More than 14 million emails carrying the Locky ransomware variant were sent out to unsuspecting potential victims earlier this week, according to research conducted by security firm AppRiver.
The massive campaign likely relied on at least one botnet to send the barrage of emails, said analyst Jonathan French. Each email carried a malware-laden attachment causing a computer’s data to become encrypted when opened, holding the information ransom until payment is sent to the hacker.
Locky is a common, Windows-based ransomware variant that was first discovered in Feb. 2016. The typical ransom price to receive a decryption key for Locky is roughly .5 bitcoin, which is around $340 as of this article’s publication.
AppRiver was able to monitor the flood of Locky emails on Oct. 24 by tracking activity on a global network of honeypot servers deployed by the company.
“Virus hits are tabulated on a global scale across our servers,” French explained, “we are able to pull the hit statistics for a rule we have and see the counts over time. If we know which specific rule is blocking which campaign — such as one we add for brand new malware variants — we are able to give a size to the amount of emails caught as well as a time frame.”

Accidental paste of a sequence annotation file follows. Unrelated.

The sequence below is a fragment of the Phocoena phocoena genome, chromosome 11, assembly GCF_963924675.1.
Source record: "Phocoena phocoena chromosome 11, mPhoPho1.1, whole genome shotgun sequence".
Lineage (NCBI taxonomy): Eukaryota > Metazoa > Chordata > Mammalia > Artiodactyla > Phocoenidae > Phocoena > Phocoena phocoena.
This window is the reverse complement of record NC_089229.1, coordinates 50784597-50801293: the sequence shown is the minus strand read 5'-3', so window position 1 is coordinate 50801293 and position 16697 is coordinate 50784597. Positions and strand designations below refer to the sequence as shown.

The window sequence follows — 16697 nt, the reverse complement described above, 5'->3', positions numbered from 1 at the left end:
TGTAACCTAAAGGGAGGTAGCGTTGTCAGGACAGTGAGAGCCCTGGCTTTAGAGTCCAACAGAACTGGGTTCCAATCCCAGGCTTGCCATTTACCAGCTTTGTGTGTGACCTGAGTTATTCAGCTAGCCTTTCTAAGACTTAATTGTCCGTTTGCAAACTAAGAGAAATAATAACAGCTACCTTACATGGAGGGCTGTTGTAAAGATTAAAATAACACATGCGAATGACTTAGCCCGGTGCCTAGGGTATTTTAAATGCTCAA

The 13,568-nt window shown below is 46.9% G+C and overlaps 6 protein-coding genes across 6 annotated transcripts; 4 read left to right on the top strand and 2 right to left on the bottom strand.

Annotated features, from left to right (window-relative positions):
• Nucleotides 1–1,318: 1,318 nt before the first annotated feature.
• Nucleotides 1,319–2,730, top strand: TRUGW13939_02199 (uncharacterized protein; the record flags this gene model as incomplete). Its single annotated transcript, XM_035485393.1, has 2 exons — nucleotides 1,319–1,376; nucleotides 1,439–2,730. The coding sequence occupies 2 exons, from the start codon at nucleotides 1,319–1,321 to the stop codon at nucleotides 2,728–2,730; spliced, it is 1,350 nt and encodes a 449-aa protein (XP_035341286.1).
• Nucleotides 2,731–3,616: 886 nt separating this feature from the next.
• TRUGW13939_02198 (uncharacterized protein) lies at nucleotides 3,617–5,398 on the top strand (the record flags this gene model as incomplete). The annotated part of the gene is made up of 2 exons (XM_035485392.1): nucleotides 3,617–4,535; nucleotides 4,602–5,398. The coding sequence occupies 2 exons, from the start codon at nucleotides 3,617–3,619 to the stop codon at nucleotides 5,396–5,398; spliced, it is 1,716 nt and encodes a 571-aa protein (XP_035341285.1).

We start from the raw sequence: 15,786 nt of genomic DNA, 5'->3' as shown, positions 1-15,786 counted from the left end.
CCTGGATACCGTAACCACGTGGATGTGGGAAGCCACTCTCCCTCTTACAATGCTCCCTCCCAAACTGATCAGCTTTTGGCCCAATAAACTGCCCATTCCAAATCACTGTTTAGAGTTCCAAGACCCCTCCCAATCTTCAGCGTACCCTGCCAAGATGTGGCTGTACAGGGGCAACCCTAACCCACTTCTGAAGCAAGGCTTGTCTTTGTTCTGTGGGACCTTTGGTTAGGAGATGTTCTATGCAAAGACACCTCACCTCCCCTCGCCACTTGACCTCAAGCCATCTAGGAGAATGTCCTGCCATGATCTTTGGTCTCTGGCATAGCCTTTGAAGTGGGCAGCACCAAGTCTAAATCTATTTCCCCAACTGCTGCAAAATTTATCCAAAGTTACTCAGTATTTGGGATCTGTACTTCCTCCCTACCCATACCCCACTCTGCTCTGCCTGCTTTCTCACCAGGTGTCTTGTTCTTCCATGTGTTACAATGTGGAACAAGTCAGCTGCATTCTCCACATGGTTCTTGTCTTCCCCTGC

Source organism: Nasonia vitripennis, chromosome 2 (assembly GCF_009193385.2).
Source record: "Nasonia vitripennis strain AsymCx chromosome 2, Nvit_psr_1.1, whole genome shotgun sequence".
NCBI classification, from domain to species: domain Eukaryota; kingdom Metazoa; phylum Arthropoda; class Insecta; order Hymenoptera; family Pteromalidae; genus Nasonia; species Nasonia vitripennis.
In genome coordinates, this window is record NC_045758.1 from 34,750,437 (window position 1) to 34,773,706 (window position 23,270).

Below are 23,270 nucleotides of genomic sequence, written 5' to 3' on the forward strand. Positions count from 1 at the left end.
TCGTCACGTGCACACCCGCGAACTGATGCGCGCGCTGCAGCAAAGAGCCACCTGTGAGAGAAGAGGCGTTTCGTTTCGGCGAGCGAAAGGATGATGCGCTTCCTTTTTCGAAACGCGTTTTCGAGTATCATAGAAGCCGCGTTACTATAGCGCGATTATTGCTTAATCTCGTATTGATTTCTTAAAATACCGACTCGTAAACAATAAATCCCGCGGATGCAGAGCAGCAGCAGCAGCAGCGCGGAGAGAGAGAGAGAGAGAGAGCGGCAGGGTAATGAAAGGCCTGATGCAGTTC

French believes the immense one-day Locky campaign was likely perpetrated by a single, coordinated group of actors.
“The initial guess is due to the sudden drop in traffic during the 3 p.m. time frame and then a subsequent jump in virus traffic again,” French said, “it seems unlikely two botnets would be that coordinated in sending malware. Looking closer at some of the sending IP addresses between the two, we can see that many of the IPs were active during both malware pushes.”
Prior to Monday’s campaign, the Locky ransomware variant had remained relatively dormant for several weeks, with few cases being reported or spotted in the wild, security researchers tell CyberScoop.
It remains unclear why the authors behind Locky apparently went underground for a brief period of time. It is possible that the botnets being used to distribute the malware may have required some sort of upgrade or maintenance, causing a lull in activity, said French.
Stopping the spread of ransomware, especially attacks aimed at American businesses, has become a major initiative for the FBI. Director James Comey, for example, has asked the private sphere to “trust” the Bureau and to consistently report ransomware attacks when they see them rather than to pay the ransoms quietly.
Consistent with FBI policy, a spokesperson said regarding this week’s flood of Locky ransomware: “we can neither confirm nor deny whether a matter is under investigation.”